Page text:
Steven R. Dunbar
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Topics in
Probability Theory and Stochastic Processes
Steven R. Dunbar

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Stirling’s Formula Derived from Elementary Sequences and Series

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### Rating

Mathematicians Only: prolonged scenes of intense rigor.

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### Section Starter Question

What is the geometric summation formula? How can you use the geometric sum formula to derive the series expansion for $log\left(1+x\right)$ ? What do you need to know about the geometric sum formula in order to justify its use to derive the series expansion for $log\left(1+x\right)$ ?

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### Key Concepts

1. Stirling’s Formula, also called Stirling’s Approximation, is the asymptotic relation
$n!\sim \sqrt{2\pi }{n}^{n+1∕2}{e}^{-n}\phantom{\rule{0.3em}{0ex}}.$

2. The formula is useful in estimating large factorial values, but its main mathematical value is in limits involving factorials.

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### Vocabulary

1. Stirling’s Formula, also called Stirling’s Approximation, is the asymptotic relation
$n!\sim \sqrt{2\pi }{n}^{n+1∕2}{e}^{-n}\phantom{\rule{0.3em}{0ex}}.$

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### Mathematical Ideas

Stirling’s Formula, also called Stirling’s Approximation, is the asymptotic relation

$n!\sim \sqrt{2\pi }{n}^{n+1∕2}{e}^{-n}\phantom{\rule{0.3em}{0ex}}.$

The formula is useful in estimating large factorial values, but its main mathematical value is in limits involving factorials. Another attractive form of Stirling’s Formula is:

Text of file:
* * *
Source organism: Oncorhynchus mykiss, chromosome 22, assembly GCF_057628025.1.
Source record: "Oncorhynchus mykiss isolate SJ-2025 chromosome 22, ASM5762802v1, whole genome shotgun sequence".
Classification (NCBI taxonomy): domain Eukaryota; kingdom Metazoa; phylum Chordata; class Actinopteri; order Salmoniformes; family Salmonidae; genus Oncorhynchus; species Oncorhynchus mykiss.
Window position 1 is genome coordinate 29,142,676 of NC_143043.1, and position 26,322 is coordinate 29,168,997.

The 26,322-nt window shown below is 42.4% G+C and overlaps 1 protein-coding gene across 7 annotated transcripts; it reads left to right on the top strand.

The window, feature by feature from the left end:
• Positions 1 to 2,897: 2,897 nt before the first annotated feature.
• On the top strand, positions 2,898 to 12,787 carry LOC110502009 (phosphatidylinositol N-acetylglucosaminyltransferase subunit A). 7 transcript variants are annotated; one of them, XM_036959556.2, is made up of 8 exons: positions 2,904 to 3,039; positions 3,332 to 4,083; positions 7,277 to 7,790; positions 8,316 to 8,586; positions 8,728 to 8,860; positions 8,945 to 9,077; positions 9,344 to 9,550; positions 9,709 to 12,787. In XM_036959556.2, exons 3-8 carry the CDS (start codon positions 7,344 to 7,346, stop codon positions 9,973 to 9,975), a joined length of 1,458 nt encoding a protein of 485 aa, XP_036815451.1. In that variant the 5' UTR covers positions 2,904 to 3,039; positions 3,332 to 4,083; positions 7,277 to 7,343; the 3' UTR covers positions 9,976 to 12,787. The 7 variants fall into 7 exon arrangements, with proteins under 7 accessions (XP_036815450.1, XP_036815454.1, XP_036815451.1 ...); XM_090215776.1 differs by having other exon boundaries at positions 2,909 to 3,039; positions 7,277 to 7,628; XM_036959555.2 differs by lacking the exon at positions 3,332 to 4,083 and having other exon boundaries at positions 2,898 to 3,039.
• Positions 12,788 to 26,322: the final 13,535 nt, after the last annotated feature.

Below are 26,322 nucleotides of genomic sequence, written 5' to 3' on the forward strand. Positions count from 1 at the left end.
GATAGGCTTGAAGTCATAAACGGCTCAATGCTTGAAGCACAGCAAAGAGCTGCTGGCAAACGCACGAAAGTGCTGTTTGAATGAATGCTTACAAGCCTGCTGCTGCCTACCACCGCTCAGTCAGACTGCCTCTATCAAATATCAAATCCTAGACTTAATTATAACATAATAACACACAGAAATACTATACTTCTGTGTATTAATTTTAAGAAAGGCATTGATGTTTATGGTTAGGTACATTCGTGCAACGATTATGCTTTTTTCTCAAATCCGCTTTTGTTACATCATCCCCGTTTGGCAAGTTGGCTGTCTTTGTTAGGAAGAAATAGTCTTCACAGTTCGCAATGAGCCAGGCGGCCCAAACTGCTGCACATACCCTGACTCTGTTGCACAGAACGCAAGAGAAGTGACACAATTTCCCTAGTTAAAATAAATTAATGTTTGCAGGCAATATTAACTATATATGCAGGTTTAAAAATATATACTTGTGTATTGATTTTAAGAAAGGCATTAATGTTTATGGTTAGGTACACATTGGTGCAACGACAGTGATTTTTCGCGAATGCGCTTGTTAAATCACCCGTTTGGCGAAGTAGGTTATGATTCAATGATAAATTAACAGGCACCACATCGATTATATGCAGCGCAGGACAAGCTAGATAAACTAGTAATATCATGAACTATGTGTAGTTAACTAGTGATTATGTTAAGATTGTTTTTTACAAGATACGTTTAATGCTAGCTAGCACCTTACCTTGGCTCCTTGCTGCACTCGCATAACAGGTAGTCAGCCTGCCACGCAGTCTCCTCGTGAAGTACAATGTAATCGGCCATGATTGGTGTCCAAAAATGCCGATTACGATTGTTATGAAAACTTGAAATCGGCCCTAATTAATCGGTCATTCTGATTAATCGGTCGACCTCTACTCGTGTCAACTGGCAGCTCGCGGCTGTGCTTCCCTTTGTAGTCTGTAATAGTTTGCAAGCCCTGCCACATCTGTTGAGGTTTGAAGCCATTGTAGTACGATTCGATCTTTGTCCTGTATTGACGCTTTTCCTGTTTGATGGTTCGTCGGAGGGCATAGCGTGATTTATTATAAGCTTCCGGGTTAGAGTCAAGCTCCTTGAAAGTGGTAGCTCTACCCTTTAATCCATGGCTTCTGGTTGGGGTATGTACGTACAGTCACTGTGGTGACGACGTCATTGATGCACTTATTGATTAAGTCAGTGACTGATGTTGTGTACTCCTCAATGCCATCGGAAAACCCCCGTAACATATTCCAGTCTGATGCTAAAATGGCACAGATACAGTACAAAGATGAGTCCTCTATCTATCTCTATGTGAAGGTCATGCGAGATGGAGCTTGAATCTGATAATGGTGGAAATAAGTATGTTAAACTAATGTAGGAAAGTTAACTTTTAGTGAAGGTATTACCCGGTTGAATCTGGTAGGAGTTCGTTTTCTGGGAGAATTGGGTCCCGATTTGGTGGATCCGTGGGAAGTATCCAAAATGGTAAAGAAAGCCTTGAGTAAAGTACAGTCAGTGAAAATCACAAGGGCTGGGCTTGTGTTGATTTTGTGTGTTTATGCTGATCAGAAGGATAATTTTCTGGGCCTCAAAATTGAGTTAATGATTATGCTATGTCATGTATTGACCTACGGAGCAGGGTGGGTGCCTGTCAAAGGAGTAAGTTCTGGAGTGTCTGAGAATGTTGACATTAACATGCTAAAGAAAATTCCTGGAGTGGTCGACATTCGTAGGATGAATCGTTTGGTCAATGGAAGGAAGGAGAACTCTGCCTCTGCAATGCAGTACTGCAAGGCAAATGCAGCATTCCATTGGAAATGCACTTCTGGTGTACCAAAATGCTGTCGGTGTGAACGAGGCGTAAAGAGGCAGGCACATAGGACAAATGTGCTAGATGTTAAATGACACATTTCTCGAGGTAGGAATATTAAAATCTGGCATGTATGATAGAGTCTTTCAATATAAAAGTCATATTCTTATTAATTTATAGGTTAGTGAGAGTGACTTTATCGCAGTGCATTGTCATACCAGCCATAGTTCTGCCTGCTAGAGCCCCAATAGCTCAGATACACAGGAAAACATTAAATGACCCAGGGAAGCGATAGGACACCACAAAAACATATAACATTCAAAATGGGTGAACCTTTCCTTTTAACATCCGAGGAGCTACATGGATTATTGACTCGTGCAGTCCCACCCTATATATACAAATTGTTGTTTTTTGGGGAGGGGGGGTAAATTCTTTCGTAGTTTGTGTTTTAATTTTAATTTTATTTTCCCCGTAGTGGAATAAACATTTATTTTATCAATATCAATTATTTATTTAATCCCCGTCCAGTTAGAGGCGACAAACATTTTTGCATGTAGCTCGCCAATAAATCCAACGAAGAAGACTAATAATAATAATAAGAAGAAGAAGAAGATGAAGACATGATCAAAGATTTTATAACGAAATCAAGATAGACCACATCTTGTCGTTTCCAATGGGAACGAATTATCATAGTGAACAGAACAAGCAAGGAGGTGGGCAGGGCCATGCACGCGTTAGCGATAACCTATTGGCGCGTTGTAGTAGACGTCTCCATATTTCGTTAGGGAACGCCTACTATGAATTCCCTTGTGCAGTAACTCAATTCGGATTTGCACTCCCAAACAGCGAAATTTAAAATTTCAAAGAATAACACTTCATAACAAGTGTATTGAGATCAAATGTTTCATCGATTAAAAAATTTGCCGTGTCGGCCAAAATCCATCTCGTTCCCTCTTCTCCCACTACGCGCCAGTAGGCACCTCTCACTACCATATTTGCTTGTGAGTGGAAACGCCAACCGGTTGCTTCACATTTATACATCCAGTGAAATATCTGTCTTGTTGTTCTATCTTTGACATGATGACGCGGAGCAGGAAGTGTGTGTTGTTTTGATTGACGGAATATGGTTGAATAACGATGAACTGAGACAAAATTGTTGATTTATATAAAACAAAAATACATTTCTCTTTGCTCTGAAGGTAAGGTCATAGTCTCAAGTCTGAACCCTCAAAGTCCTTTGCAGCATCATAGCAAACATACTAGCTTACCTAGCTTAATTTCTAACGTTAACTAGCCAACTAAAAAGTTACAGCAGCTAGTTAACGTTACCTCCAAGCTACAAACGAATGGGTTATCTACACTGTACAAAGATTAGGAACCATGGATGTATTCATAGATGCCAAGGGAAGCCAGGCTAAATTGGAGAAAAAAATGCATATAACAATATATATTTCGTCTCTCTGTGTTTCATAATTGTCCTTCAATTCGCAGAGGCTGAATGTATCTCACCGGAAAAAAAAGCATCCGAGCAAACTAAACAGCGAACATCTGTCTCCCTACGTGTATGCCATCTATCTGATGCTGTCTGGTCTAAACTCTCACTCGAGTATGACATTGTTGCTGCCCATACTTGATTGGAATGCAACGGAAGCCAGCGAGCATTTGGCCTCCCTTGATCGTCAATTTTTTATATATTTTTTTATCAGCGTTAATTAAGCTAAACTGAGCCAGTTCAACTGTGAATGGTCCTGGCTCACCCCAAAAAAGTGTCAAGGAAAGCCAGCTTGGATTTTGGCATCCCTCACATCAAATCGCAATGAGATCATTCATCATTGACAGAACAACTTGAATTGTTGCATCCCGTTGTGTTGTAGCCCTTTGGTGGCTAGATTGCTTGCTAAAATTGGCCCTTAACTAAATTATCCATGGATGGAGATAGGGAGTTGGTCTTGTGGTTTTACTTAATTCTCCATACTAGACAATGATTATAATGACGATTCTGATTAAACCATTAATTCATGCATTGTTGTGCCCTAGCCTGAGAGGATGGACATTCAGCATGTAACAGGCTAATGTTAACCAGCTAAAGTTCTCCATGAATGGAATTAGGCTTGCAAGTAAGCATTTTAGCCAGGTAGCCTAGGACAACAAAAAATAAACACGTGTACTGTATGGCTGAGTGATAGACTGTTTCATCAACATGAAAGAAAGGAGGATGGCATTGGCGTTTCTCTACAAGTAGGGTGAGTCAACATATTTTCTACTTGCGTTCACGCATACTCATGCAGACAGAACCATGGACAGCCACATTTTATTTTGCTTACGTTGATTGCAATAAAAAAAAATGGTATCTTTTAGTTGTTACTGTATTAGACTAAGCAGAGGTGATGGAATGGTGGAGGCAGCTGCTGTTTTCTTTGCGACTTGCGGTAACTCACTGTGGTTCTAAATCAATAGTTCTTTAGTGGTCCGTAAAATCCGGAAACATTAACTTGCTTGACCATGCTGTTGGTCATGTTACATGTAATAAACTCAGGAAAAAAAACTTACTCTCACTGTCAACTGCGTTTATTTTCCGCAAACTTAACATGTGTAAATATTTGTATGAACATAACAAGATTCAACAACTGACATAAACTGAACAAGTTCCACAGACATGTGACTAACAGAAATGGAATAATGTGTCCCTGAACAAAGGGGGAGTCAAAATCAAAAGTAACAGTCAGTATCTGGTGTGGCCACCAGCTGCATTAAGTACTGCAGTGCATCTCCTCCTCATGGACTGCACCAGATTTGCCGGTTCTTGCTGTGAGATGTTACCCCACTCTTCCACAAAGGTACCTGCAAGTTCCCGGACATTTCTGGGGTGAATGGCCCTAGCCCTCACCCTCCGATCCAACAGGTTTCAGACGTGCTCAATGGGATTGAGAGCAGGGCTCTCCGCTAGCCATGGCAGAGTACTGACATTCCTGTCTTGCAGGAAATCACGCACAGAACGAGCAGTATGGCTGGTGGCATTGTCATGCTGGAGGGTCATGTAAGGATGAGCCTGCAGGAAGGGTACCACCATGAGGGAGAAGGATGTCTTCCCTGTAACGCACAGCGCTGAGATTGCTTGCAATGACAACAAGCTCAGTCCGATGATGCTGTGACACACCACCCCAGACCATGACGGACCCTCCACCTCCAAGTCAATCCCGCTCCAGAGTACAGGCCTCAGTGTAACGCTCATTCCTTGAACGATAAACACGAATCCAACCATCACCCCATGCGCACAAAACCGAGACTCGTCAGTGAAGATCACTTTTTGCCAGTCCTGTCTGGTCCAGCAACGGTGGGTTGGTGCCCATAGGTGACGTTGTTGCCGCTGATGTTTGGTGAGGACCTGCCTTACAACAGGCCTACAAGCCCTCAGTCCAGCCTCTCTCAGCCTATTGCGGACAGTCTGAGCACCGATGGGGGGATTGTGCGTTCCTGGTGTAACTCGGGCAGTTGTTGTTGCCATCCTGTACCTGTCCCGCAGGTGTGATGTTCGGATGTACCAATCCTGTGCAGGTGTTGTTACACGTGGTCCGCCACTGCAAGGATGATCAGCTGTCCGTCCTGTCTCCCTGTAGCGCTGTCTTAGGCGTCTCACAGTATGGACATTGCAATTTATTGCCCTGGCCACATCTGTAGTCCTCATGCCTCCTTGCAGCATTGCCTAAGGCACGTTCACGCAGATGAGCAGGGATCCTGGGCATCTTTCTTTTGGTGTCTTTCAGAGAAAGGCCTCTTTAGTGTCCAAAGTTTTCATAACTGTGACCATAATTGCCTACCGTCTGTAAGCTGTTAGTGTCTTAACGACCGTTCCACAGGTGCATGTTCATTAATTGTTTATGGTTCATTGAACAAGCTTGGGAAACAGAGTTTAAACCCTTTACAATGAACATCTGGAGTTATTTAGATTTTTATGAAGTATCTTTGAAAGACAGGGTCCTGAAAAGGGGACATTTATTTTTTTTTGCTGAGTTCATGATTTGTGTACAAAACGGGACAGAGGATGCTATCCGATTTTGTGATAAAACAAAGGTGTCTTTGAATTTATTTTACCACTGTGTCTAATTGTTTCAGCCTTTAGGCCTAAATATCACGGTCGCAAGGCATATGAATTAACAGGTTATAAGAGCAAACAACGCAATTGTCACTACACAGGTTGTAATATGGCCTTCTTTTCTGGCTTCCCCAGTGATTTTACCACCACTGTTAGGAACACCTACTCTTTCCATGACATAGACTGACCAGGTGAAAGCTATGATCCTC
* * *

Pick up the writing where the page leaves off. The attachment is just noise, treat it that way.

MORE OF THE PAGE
$n!\sim \sqrt{2\pi n}{\left(\frac{n}{e}\right)}^{n}\phantom{\rule{0.3em}{0ex}}.$

An improved inequality version of Stirling’s Formula is

 $\sqrt{2\pi }{n}^{n+1∕2}{e}^{-n+1∕\left(12n+1\right)} (1)

See Stirling’s Formula. in MathWorld.com.

Here we rigorously derive Stirling’s Formula using elementary sequences and series expansions of the logarithm function, based on the sketch in Kazarinoﬀ [2] which is in turn based on the note by Nanjundiah [3].

#### A weak form of Stirling’s Formula

Theorem 1.

$\sqrt[n]{n!}\sim \frac{n}{e}$

Remark. This form of Stirling’s Formula is weaker than the usual form since it does not give direct estimates on $n!$. On the other hand,it avoids the determination of the asymptotic constant $\sqrt{2\pi }$ which usually requires Wallis’s Formula or equivalent. For many purposes of estimation or limit taking this version of Stirling’s Formula is suﬃcient, and the proof is elementary. The proof is taken from [5, pages314-315].

Proof. Start from the series expansion for the exponential function and then estimate:

$\begin{array}{llll}\hfill {e}^{n}& =1+\frac{n}{1!}+\dots +\frac{{n}^{n-1}}{\left(n-1\right)!}+\frac{{n}^{n}}{n!}\left(1+\frac{n}{n+1}+\frac{{n}^{2}}{\left(n+1\right)\left(n+2\right)}+\dots \phantom{\rule{0.3em}{0ex}}\right)\phantom{\rule{2em}{0ex}}& \hfill & \phantom{\rule{2em}{0ex}}\\ \hfill &

On the other hand, ${e}^{n}>{n}^{n}∕n!$ by dropping all but the ${n}^{n}∕n!$ term from the series expansion for the exponential. Rearranging these two inequalities

$\frac{{n}^{n}}{{e}^{n}}

Now take the $n$th root of each term, and use the fact that $\sqrt[n]{2n+1}\to 1$ as $n\to \infty$. □

#### Stirling’s Formula from sequences and series

Let ${a}_{n}=\frac{n!}{{n}^{n+1∕2}{e}^{-n}}$ . Then $\frac{{a}_{n}}{{a}_{n+1}}={\left(\frac{n+1}{n}\right)}^{n+1∕2}{e}^{-1}$ and $log\left(\frac{{a}_{n}}{{a}_{n+1}}\right)=\left(n+1∕2\right)log\left(1+1∕n\right)-1$ .

Lemma 2. For $|x|<1$,

$log\left(\frac{1+x}{1-x}\right)=2\sum _{k=0}^{\infty }\frac{1}{\left(2k+1\right){x}^{2k+1}}\phantom{\rule{0.3em}{0ex}}.$

Proof. Left as an exercise. □

Note then that

$log\left(1+\frac{1}{n}\right)=log\left(\frac{1+\frac{1}{2n+1}}{1-\frac{1}{2n+1}}\right)=2\sum _{k=0}^{\infty }\frac{1}{\left(2k+1\right){\left(2n+1\right)}^{2k+1}}\phantom{\rule{0.3em}{0ex}}.$